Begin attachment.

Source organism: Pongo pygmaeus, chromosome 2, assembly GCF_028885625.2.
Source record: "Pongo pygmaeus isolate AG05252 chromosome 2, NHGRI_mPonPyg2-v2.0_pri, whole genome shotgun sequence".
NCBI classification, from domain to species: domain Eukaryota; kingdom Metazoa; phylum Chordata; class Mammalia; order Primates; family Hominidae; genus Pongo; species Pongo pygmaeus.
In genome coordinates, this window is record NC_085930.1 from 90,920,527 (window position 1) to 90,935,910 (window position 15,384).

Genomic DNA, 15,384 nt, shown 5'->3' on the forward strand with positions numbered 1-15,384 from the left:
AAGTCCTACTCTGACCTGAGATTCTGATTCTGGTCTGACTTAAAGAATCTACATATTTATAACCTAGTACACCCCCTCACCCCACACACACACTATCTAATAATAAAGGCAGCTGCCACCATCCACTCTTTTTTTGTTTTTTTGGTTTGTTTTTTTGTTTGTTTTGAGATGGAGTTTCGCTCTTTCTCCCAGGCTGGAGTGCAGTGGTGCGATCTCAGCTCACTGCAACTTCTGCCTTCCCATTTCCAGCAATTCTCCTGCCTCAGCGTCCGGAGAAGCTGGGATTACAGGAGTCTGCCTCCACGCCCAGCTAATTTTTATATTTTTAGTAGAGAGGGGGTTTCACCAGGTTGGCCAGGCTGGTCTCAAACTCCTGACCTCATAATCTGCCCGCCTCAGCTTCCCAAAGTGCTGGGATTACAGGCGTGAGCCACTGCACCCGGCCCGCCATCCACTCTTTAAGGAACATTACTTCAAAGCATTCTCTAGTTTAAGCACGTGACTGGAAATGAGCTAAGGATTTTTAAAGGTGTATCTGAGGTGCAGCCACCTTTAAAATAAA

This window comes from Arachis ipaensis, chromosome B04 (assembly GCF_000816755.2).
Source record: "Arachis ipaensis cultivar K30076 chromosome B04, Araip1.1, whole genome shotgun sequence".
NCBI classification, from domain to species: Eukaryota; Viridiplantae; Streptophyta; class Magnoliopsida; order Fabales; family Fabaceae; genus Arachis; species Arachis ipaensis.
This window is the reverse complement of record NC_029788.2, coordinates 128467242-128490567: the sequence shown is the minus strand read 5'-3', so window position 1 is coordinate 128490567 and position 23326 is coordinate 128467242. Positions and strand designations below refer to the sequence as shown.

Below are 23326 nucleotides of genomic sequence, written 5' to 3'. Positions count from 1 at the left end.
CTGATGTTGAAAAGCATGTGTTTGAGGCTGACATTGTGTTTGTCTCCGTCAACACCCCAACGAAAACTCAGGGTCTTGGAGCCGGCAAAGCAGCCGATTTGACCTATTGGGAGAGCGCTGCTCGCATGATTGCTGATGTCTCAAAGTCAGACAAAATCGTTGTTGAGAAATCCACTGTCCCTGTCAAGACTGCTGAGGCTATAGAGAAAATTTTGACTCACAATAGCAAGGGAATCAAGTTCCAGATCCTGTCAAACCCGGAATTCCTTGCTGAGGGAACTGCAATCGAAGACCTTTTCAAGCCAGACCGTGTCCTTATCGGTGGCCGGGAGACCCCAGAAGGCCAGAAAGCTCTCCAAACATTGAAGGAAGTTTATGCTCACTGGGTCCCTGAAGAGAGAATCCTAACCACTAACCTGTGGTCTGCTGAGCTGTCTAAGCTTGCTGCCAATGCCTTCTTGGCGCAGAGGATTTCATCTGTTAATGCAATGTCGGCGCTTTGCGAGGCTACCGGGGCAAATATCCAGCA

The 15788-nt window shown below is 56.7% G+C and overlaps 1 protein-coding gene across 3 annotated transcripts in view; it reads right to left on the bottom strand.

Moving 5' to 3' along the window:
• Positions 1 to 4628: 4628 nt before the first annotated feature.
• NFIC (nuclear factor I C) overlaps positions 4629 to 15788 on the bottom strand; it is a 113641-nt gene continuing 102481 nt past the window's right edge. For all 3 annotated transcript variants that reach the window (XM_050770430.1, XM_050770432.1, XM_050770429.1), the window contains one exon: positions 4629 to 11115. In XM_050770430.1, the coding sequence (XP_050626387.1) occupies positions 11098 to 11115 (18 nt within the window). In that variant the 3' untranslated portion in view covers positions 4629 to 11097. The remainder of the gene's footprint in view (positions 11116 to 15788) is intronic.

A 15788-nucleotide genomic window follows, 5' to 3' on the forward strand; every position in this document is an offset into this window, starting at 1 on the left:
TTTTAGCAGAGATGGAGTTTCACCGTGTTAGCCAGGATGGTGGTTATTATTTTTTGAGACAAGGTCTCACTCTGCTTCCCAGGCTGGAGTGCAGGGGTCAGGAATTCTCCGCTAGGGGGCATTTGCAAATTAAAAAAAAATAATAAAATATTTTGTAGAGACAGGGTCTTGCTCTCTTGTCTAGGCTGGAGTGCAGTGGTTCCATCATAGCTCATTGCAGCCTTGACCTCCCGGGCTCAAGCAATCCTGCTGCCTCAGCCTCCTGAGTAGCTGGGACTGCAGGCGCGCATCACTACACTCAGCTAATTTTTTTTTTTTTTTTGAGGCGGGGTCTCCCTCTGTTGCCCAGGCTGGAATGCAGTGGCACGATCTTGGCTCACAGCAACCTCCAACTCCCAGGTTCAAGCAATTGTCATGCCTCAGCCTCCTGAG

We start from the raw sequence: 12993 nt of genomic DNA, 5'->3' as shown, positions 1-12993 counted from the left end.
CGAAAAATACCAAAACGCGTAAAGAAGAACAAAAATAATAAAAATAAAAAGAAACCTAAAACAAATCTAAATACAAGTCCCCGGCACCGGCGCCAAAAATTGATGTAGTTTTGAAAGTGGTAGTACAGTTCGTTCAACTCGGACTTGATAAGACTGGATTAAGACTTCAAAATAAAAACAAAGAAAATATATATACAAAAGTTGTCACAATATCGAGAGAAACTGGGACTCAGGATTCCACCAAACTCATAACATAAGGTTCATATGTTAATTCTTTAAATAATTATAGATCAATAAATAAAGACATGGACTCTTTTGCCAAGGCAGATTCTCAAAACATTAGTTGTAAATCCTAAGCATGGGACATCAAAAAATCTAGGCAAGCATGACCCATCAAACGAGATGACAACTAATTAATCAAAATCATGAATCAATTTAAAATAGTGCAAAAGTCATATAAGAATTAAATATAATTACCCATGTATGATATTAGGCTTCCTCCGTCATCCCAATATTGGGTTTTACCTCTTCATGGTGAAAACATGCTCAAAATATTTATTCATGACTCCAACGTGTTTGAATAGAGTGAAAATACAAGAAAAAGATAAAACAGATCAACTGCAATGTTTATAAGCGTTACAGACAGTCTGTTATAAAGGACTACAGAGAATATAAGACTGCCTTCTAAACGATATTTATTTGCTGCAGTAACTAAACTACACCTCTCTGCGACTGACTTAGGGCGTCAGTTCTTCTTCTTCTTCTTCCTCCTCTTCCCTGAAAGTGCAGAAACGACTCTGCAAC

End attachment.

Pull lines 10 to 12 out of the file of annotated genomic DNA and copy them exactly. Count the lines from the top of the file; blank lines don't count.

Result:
This window is the reverse complement of record NC_029788.2, coordinates 128467242-128490567: the sequence shown is the minus strand read 5'-3', so window position 1 is coordinate 128490567 and position 23326 is coordinate 128467242. Positions and strand designations below refer to the sequence as shown.

Below are 23326 nucleotides of genomic sequence, written 5' to 3'. Positions count from 1 at the left end.
CTGATGTTGAAAAGCATGTGTTTGAGGCTGACATTGTGTTTGTCTCCGTCAACACCCCAACGAAAACTCAGGGTCTTGGAGCCGGCAAAGCAGCCGATTTGACCTATTGGGAGAGCGCTGCTCGCATGATTGCTGATGTCTCAAAGTCAGACAAAATCGTTGTTGAGAAATCCACTGTCCCTGTCAAGACTGCTGAGGCTATAGAGAAAATTTTGACTCACAATAGCAAGGGAATCAAGTTCCAGATCCTGTCAAACCCGGAATTCCTTGCTGAGGGAACTGCAATCGAAGACCTTTTCAAGCCAGACCGTGTCCTTATCGGTGGCCGGGAGACCCCAGAAGGCCAGAAAGCTCTCCAAACATTGAAGGAAGTTTATGCTCACTGGGTCCCTGAAGAGAGAATCCTAACCACTAACCTGTGGTCTGCTGAGCTGTCTAAGCTTGCTGCCAATGCCTTCTTGGCGCAGAGGATTTCATCTGTTAATGCAATGTCGGCGCTTTGCGAGGCTACCGGGGCAAATATCCAGCA